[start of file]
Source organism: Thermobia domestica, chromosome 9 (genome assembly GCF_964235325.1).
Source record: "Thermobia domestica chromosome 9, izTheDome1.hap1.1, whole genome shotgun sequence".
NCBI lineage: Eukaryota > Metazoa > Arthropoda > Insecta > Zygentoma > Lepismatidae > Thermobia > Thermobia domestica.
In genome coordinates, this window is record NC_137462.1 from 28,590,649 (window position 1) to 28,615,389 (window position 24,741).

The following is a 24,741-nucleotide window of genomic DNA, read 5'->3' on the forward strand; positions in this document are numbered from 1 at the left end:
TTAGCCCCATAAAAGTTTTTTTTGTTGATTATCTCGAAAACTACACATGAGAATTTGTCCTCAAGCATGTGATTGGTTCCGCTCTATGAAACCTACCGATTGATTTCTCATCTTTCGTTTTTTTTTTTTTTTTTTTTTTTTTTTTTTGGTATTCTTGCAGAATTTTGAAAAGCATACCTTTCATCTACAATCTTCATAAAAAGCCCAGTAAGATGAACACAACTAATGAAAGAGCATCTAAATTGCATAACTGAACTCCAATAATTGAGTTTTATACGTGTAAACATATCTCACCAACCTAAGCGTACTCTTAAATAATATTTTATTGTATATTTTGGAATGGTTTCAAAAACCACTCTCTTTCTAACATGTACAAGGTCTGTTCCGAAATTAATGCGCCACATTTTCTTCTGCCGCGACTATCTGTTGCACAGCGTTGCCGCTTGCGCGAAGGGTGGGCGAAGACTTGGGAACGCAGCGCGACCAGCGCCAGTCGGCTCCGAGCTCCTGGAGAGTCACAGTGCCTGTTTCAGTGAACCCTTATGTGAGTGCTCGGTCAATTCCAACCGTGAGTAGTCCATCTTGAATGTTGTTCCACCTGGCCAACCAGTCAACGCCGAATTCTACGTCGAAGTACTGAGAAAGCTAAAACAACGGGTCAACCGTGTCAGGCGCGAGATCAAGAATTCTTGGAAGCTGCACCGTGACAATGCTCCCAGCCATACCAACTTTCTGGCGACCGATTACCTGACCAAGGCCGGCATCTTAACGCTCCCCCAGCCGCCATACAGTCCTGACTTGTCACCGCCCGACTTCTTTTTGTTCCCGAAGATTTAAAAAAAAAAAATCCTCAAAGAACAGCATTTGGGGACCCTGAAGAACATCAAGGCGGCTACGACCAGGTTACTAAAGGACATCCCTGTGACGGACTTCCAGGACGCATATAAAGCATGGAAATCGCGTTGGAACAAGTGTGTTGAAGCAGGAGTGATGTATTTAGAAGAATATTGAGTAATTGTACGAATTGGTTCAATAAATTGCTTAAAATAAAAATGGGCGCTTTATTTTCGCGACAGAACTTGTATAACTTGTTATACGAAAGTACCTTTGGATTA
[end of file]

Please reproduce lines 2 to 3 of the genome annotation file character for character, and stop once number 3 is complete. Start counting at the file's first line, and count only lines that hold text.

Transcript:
Source record: "Thermobia domestica chromosome 9, izTheDome1.hap1.1, whole genome shotgun sequence".
NCBI lineage: Eukaryota > Metazoa > Arthropoda > Insecta > Zygentoma > Lepismatidae > Thermobia > Thermobia domestica.